Turning the Corner
There’s a wealth of research available on what leads people to lose themselves in crime, drug addiction, and homelessness. IPFW Assistant Professor of Public Policy Rachel Rayburn wanted to know what motivates a person to come back.
“I’ve always wondered when you want to change your life, how do you do that? Why and how do people quit?” she asks.
Rayburn was inspired by a project launched in 1991 by Jim Wright of Tulane University in Louisiana. The project created a treatment program for homeless substance abusers.
She became fascinated by the opportunity for a “longitudinal study” of these individuals—to follow up with them over the course of their lives and their treatment.
At first, the task ahead of her seemed impossible. “’There’s no way you’re ever going to find any of them to re-interview them,’” she recalls being told. “They’re homeless, they’re drug and alcohol users, and Hurricane Katrina came and devastated the community and a lot of people left.”
Confronting the Realities
Rayburn received funding through Purdue University to continue her work in Louisiana, tracking down participants in the 1991–2001 study, learning their stories, and researching rates of desistance and recidivism from crime and deviant behavior.
She was able to hire students from the Department of Public Policy to work as research assistants. They learned how to use the tools and research methods out in the field.
“They’re getting to talk to people. They’re getting to learn all about it,” she says. “It’s been very rewarding.”
Rayburn notes that while the experience and learning opportunities are profound, the lessons don’t always come easy. Many students struggle with confronting the realities of homelessness, poverty, and substance abuse.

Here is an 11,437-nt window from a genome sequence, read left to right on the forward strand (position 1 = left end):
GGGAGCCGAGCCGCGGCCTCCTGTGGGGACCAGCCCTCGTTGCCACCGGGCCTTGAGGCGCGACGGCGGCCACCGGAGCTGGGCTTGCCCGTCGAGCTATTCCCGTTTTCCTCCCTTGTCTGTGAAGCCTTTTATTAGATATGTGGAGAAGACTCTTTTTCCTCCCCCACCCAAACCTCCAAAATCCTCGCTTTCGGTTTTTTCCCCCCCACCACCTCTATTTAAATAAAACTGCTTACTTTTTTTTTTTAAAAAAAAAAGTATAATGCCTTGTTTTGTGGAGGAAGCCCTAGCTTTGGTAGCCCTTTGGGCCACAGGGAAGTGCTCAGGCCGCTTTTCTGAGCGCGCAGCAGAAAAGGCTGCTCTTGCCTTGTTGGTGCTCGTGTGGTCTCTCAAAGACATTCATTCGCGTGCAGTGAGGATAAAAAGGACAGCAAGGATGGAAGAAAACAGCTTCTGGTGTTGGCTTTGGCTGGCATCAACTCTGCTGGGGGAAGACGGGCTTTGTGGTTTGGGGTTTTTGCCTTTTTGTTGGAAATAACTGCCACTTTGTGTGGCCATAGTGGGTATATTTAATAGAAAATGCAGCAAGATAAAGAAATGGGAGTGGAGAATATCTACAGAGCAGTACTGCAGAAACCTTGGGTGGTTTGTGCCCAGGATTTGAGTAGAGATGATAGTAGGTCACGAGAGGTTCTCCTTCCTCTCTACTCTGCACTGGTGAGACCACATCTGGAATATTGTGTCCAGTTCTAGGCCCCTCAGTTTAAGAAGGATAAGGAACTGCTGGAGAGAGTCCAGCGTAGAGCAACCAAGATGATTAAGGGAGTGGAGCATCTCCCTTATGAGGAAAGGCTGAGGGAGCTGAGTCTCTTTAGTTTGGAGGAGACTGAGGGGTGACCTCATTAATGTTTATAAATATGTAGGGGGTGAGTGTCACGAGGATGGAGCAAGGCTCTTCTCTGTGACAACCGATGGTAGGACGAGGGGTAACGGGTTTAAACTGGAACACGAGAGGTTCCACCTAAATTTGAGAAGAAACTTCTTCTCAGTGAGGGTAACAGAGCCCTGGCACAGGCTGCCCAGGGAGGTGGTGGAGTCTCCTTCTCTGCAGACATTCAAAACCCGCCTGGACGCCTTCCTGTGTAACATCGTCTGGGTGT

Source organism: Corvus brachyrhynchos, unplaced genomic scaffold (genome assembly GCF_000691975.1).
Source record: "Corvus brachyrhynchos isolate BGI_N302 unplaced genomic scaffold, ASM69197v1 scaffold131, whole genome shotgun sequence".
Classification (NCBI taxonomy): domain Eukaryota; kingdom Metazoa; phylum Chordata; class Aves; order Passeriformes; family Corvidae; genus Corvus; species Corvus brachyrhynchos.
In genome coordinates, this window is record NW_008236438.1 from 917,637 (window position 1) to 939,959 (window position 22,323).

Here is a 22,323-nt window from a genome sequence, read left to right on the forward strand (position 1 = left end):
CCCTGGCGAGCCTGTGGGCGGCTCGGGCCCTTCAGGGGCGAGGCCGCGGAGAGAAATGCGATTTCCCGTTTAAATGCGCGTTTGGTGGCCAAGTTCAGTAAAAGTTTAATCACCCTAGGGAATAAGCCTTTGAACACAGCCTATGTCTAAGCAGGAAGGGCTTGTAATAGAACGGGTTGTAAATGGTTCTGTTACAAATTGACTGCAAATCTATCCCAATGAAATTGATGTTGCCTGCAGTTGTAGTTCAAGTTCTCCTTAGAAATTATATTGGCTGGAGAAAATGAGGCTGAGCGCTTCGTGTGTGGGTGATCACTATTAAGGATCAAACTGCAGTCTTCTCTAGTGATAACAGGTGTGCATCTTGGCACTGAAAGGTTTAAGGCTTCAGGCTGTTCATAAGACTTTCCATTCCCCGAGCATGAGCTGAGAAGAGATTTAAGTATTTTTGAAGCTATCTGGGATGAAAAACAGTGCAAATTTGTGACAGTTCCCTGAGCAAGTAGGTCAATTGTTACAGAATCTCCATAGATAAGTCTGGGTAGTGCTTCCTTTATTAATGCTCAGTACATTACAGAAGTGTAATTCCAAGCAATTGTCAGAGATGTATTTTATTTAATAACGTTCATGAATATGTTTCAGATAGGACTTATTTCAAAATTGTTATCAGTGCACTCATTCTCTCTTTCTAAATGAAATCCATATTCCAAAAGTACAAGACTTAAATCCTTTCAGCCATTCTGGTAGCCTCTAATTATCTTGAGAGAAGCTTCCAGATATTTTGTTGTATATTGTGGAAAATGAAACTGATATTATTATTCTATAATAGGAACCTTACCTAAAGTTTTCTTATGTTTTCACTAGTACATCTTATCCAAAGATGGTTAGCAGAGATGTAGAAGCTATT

“They’ll say, ‘I want to be a lawyer.’ ‘I want to be a police officer.’ ‘I want to work as a U.S. marshal.’ And I say, ‘Have you ever been in a cop car? Have you ever been in a jail? Have you ever been in a homeless shelter?’ And a lot of times the answer is no.”
To which Rayburn responds, “I guess we’re going to juvenile corrections today.”
These confrontations may be difficult, but they can also inspire. Rayburn pushes her students to turn their frustrations with complex social issues and injustices into opportunities for making a positive impact.
“Find something that’s a social problem that angers you,” Rayburn tells her students. “It could be anything you want. You’re going to find a social problem and you’re going to do something to make it better.”
Program Snapshot: Department of Public Policy
Be foundational to a more open, green, and just society. Whether you’re interested in protecting the peace, the planet, or the rule of law, the Department of Public Policy has programs to connect you to your calling. We graduate lawyers, administrators, officers, and more. Our program includes criminal justice, environmental policy, health services, administration, legal studies, and public management. Learn more.